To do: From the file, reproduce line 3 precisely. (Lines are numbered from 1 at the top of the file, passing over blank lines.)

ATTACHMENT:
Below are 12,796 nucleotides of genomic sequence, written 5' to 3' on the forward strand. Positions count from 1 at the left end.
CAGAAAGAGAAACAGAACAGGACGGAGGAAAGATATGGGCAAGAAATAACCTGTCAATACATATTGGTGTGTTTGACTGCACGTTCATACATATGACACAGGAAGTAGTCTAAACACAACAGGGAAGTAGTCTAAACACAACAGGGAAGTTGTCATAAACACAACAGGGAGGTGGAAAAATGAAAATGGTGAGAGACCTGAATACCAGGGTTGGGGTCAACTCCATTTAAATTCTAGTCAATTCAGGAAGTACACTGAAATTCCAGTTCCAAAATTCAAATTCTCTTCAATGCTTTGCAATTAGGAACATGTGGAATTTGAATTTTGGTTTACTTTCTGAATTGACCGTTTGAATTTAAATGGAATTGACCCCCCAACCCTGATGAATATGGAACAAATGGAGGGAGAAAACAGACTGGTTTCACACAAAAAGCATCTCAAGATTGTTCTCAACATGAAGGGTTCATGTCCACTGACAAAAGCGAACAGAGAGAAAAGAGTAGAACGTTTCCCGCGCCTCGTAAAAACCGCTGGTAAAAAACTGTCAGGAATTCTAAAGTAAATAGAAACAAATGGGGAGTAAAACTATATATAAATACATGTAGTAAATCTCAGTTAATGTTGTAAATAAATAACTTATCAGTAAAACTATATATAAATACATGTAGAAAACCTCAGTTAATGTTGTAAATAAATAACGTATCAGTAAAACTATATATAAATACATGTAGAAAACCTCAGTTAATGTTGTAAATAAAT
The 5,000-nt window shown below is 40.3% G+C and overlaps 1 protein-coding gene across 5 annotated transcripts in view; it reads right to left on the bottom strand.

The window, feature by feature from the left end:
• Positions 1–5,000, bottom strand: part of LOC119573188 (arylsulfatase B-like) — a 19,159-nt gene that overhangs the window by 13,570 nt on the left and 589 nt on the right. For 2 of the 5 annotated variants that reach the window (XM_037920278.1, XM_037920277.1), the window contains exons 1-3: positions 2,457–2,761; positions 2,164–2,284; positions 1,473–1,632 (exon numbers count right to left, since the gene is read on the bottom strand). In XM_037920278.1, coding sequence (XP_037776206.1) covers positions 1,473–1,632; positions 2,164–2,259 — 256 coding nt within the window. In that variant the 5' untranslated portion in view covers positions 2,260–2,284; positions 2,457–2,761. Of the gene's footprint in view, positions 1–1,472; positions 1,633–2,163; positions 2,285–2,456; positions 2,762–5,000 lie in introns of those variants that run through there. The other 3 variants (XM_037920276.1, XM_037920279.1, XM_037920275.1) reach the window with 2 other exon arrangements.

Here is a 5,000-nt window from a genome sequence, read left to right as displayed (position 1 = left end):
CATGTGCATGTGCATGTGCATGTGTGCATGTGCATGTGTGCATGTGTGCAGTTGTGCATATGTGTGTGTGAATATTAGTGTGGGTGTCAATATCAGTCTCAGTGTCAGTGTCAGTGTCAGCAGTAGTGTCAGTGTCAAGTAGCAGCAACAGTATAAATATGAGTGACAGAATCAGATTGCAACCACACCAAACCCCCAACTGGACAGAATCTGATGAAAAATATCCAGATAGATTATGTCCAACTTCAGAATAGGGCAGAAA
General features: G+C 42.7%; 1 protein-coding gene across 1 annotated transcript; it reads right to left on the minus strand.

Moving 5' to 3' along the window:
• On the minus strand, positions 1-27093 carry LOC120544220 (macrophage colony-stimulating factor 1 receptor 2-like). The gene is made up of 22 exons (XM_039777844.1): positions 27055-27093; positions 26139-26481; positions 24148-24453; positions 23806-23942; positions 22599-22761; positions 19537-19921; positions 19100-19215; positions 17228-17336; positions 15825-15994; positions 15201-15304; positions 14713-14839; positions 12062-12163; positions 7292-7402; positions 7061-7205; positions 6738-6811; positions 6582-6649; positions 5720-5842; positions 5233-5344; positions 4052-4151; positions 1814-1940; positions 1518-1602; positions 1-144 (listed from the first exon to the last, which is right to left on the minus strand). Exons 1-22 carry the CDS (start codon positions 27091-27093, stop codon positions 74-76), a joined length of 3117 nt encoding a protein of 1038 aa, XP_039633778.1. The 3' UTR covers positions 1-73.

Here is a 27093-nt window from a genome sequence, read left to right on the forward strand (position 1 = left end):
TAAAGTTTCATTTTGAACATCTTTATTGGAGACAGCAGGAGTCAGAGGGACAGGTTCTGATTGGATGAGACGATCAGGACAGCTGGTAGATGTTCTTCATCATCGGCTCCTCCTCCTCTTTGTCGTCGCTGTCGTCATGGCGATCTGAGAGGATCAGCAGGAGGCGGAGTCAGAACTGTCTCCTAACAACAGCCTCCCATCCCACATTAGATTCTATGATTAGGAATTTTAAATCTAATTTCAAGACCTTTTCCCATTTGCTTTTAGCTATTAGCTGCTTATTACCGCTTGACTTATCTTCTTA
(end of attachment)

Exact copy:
The 5,000-nt window shown below is 40.3% G+C and overlaps 1 protein-coding gene across 5 annotated transcripts in view; it reads right to left on the bottom strand.